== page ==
It has been more than a decade and a half since Friends of West Windsor Open Space (FOWWOS) was founded. One of the objectives of that organization, of course, was to limit the future development of West Windsor’s fast disappearing open space. Since its founding FOWWOS has helped the township promote the saving of more than 8,000 acres of open land. That is 48 percent of the entire township area.
Theoretically that land will remain open and never be developed for housing or commercial use. Today it comprises a combination of township, county, and state land, as well as that under the jurisdiction of homeowners’ associations.
Sometimes it’s easy to take matters involving open space and people for granted. It’s also easy to consider extremes to get a feel for where we could be going if we aren’t careful to keep watch on one of our most valuable assets. About the most extreme case like this I can think of goes like this. Suppose the entire state of New Jersey were to be divided up into small land parcels just big enough physically to hold one person. How many people could it hold — literally?
Well, suppose we allow each person to have a space on the ground that measures 4 feet by 4 feet, that is an area of 16 square feet. Now the area of New Jersey is 8,721 square miles. So at 16 square feet per person, how many could fit into the state? There are 5,280 × 5,280 square feet in a square mile, so there are 5,280 × 5,280 × 8,721 square feet in New Jersey. That comes out to be 243 billion square feet in the state. Thus at 16 square feet per person there’s room for about 15 billion people in the state, which is about twice the population of the whole world. You think we’re crowded now? Hmmm.
So let’s leave as much of the state free of people as long as we can. Save the areas like the Pine Barrens and the other wooded areas and the open space as long as possible. We’ll all be better off. And if you think attracting more people by building more houses is a good idea, go somewhere else — or try another business.
Now let’s approach this subject from the other direction. Let’s look at what we already have in New Jersey — people, that is. The last official census estimate of July 1, 2014, said there were 8,938,175. How much room does each person have? The answer is a little more than 27,000 square feet. That is a square 164 feet or 55 yards on a side. In more familiar terms, that comes to about two people on every football field. That doesn’t seem so crowded, except when you realize that it means everywhere, including the forests, the fields, the mountains, the beaches, and the roads would be covered with football fields.
A major problem with this approach is that it assumes an even distribution of people throughout the state. Obviously that isn’t realistic. What is realistic is what we really have. Suppose we look at a couple of our largest cities, Newark and Camden, for example. How big are they, what are their populations, and how many square feet does each person have?
For Newark the area is 26.11 square miles. With a population of 280,579 that gives each person 2,594 square feet or about 0.06 acres. That is an area about 51 feet on a side. At that rate, about three people would fit on a baseball diamond. For Camden, the corresponding figures are 10.34 square miles in area and a population of 77,332. That gives each person about 3,728 square feet, or about .09 acres. That’s only two people on a diamond.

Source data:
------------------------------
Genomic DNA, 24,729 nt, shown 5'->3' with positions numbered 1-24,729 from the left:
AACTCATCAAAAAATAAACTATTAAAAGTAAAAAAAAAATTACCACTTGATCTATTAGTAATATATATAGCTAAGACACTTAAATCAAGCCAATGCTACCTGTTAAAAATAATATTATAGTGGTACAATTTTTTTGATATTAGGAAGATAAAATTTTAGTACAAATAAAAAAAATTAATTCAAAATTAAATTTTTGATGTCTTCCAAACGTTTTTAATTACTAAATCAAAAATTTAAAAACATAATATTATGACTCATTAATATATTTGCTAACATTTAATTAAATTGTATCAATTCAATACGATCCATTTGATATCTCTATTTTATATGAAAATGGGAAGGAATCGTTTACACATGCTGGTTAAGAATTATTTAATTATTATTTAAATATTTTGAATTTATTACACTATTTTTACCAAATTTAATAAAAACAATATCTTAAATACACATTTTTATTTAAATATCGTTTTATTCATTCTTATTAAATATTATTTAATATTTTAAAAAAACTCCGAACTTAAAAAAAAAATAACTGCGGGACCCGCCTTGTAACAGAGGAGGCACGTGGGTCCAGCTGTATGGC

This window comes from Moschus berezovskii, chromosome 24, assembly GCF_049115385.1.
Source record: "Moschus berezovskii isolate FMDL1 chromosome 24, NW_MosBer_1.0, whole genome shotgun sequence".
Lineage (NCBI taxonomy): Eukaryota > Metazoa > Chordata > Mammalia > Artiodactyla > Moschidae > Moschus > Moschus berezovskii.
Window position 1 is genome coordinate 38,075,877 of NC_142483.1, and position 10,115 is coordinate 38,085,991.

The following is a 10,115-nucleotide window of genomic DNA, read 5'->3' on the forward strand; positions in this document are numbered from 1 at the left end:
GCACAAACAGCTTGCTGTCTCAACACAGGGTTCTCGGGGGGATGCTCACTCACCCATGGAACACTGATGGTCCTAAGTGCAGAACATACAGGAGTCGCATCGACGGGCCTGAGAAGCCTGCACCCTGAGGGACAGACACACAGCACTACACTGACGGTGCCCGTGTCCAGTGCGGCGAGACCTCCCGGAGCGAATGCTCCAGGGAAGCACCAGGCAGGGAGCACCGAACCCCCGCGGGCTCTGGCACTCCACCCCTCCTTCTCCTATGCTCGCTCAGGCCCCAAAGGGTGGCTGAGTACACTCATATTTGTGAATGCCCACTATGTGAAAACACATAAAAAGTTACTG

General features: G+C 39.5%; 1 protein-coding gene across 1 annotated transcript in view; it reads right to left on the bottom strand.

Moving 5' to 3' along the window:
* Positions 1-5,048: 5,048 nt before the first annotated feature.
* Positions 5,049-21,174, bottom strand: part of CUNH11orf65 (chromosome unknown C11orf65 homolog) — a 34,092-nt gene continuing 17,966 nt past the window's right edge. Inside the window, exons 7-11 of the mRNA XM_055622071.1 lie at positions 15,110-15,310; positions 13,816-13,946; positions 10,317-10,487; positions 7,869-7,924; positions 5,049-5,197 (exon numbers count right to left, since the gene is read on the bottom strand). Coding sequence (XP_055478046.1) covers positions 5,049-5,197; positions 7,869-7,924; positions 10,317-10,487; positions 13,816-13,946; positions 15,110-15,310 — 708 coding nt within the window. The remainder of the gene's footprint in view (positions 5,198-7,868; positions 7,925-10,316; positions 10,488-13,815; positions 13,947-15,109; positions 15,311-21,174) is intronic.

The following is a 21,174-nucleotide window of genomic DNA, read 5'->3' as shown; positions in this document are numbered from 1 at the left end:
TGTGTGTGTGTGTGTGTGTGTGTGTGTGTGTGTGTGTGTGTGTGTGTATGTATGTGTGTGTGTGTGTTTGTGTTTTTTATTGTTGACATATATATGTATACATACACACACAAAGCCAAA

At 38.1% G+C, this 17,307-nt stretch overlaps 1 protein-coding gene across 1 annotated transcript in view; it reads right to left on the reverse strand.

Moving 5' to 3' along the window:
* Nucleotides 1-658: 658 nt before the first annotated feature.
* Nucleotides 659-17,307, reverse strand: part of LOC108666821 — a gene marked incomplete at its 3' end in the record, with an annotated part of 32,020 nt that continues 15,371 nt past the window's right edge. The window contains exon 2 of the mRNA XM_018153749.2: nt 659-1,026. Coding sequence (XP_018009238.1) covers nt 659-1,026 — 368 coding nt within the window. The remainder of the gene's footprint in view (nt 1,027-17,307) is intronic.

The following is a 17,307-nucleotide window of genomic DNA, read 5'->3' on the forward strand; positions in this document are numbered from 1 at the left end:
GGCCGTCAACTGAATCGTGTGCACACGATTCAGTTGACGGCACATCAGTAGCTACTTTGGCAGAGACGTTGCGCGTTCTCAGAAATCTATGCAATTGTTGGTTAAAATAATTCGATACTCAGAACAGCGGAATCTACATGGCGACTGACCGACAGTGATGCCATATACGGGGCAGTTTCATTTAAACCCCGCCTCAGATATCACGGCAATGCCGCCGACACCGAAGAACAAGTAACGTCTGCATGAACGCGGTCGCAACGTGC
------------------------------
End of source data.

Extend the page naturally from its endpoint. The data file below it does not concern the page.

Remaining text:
Now let’s get closer to home. The most recent census estimate in 2014 for West Windsor was 28,465, and for Plainsboro 23,429. Thus each person in West Windsor has 25,730 square feet to lounge around in. That’s a square 160 feet on a side, or about 0.59 acre, an area similar to that of many building lots. In Plainsboro the comparable numbers are 14,525 square feet per person, or a square 120 feet on a side. That’s about 0.33 acre.
So what’s the point of all this talk about how much land or space people take up? For me the point is that talking about it gives me greater appreciation for what we do have instead of what we don’t have. When it comes to open space such as that “saved” through the efforts of FOWWOS, it makes me feel good to know that an organized effort has been made through the years to control the way our land is being used.
A couple of decades ago when people started to talk seriously about putting limits on how much land should be developed for housing in formerly rural areas there was a lot of skepticism as to what the point was of having any limits. One main attitude was typically based on “need,” that is if people wanted to live in a certain formerly rural area they “needed” to have adequate housing. If that meant building 5,000 houses and using all the available land in the process, so be it.
If the area was “attractive” (good shopping, schools, businesses, roads, institutions, etc), people would come, and if you were in the real estate business, people would buy what you had to sell. But many who believed that if we made a serious effort to save open space, we would also save money in the process because the cost of an open space tax would be far less than that of the new schools we would need for all the new families that came to occupy the new residential development.
It may be that some of those who have lived here for a long time are satisfied that the area has enough people now. All the aspects of a community that people seem to care the most about are in a good state of development, and there is a seemingly high degree of satisfaction, at least if the low attendance at televised West Windsor Township Council meetings is any indicator.
And just last year I read a newspaper story about people in the very attractive suburbs actually moving back to the cities. I haven’t noticed that around here, but I haven’t been looking. I came from the city, anyway, so I’m staying put right here.